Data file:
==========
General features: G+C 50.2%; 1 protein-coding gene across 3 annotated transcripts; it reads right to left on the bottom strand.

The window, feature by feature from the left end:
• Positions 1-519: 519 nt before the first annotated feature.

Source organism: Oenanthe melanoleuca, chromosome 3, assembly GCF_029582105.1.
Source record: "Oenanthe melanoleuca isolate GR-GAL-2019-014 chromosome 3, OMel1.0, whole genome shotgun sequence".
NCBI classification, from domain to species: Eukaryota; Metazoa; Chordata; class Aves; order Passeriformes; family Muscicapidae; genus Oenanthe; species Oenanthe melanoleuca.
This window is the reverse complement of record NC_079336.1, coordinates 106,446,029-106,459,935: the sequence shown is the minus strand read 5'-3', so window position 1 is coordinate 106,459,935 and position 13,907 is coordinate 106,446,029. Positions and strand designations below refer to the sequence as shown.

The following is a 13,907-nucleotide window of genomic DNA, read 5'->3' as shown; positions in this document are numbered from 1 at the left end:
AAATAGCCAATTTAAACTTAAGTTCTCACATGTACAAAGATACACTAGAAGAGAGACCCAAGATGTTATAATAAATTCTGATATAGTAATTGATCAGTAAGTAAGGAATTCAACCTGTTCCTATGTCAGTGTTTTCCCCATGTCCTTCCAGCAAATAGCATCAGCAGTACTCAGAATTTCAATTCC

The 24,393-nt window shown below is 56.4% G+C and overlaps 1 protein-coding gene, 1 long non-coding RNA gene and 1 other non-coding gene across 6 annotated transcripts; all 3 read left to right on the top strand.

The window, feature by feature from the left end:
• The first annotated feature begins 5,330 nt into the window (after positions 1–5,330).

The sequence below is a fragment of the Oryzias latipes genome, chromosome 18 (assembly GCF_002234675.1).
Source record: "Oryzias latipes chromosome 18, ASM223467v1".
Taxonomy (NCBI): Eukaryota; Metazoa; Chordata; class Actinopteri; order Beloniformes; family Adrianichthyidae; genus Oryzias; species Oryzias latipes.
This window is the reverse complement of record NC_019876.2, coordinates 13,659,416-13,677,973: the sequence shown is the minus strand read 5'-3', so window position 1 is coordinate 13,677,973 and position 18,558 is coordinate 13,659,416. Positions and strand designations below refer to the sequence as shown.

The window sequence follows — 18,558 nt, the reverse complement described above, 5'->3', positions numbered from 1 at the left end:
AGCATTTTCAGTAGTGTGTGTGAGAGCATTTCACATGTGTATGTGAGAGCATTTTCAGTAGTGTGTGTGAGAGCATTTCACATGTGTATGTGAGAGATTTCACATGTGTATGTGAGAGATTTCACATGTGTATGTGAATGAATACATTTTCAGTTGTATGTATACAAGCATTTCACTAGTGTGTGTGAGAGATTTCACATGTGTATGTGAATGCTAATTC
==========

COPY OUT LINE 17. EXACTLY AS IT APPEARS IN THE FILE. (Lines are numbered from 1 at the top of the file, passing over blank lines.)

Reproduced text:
The window sequence follows — 18,558 nt, the reverse complement described above, 5'->3', positions numbered from 1 at the left end: